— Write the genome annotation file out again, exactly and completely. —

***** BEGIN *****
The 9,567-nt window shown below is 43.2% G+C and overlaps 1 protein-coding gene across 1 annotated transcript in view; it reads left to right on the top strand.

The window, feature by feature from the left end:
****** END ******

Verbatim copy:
The 9,567-nt window shown below is 43.2% G+C and overlaps 1 protein-coding gene across 1 annotated transcript in view; it reads left to right on the top strand.

The window, feature by feature from the left end: